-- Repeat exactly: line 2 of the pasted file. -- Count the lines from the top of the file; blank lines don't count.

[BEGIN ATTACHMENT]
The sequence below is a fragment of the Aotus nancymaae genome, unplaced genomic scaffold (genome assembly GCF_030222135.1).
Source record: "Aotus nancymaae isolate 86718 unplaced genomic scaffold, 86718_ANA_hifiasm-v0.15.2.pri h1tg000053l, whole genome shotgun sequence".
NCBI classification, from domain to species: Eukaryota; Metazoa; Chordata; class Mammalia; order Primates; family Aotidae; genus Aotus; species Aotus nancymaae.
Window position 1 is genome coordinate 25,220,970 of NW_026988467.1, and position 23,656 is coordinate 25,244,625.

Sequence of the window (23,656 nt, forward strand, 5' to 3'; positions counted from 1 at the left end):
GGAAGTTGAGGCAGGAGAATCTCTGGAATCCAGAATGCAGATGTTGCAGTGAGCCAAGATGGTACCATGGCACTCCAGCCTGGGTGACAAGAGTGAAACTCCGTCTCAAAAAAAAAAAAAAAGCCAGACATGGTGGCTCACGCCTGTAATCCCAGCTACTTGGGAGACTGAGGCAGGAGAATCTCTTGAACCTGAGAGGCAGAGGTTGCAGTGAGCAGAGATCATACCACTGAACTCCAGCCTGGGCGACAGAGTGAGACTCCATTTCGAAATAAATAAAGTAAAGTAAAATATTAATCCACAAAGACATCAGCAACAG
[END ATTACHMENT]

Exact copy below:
Source record: "Aotus nancymaae isolate 86718 unplaced genomic scaffold, 86718_ANA_hifiasm-v0.15.2.pri h1tg000053l, whole genome shotgun sequence".